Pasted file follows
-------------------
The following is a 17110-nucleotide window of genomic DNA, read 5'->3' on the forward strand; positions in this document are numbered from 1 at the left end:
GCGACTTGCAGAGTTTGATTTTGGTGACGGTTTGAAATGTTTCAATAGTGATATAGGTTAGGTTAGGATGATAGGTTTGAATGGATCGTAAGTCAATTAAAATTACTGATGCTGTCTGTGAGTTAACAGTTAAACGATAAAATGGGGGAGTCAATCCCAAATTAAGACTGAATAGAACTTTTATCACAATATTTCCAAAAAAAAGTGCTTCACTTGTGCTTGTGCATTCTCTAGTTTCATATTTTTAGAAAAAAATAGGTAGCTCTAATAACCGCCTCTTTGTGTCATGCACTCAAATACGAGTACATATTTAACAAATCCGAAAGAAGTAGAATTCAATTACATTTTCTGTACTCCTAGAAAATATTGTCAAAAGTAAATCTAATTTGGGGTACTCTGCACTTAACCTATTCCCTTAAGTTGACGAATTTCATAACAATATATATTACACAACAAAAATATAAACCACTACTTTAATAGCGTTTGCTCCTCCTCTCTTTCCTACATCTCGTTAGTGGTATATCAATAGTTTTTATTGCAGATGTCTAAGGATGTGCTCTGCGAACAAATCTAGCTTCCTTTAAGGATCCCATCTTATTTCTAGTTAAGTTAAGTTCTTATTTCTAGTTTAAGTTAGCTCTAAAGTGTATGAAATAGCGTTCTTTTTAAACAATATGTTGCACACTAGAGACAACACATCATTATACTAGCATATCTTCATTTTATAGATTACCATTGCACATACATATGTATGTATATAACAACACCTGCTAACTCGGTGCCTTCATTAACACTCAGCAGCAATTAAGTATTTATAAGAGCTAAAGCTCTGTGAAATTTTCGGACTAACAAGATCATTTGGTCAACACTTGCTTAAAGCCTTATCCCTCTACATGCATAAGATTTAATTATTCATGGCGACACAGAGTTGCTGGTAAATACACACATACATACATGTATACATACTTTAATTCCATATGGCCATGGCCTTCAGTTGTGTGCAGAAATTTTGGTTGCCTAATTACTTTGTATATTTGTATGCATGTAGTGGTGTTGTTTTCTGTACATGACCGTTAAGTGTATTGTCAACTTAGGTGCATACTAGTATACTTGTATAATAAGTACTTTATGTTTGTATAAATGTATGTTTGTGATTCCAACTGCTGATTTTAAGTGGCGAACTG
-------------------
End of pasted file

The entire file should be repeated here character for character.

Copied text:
The following is a 17110-nucleotide window of genomic DNA, read 5'->3' on the forward strand; positions in this document are numbered from 1 at the left end:
GCGACTTGCAGAGTTTGATTTTGGTGACGGTTTGAAATGTTTCAATAGTGATATAGGTTAGGTTAGGATGATAGGTTTGAATGGATCGTAAGTCAATTAAAATTACTGATGCTGTCTGTGAGTTAACAGTTAAACGATAAAATGGGGGAGTCAATCCCAAATTAAGACTGAATAGAACTTTTATCACAATATTTCCAAAAAAAAGTGCTTCACTTGTGCTTGTGCATTCTCTAGTTTCATATTTTTAGAAAAAAATAGGTAGCTCTAATAACCGCCTCTTTGTGTCATGCACTCAAATACGAGTACATATTTAACAAATCCGAAAGAAGTAGAATTCAATTACATTTTCTGTACTCCTAGAAAATATTGTCAAAAGTAAATCTAATTTGGGGTACTCTGCACTTAACCTATTCCCTTAAGTTGACGAATTTCATAACAATATATATTACACAACAAAAATATAAACCACTACTTTAATAGCGTTTGCTCCTCCTCTCTTTCCTACATCTCGTTAGTGGTATATCAATAGTTTTTATTGCAGATGTCTAAGGATGTGCTCTGCGAACAAATCTAGCTTCCTTTAAGGATCCCATCTTATTTCTAGTTAAGTTAAGTTCTTATTTCTAGTTTAAGTTAGCTCTAAAGTGTATGAAATAGCGTTCTTTTTAAACAATATGTTGCACACTAGAGACAACACATCATTATACTAGCATATCTTCATTTTATAGATTACCATTGCACATACATATGTATGTATATAACAACACCTGCTAACTCGGTGCCTTCATTAACACTCAGCAGCAATTAAGTATTTATAAGAGCTAAAGCTCTGTGAAATTTTCGGACTAACAAGATCATTTGGTCAACACTTGCTTAAAGCCTTATCCCTCTACATGCATAAGATTTAATTATTCATGGCGACACAGAGTTGCTGGTAAATACACACATACATACATGTATACATACTTTAATTCCATATGGCCATGGCCTTCAGTTGTGTGCAGAAATTTTGGTTGCCTAATTACTTTGTATATTTGTATGCATGTAGTGGTGTTGTTTTCTGTACATGACCGTTAAGTGTATTGTCAACTTAGGTGCATACTAGTATACTTGTATAATAAGTACTTTATGTTTGTATAAATGTATGTTTGTGATTCCAACTGCTGATTTTAAGTGGCGAACTG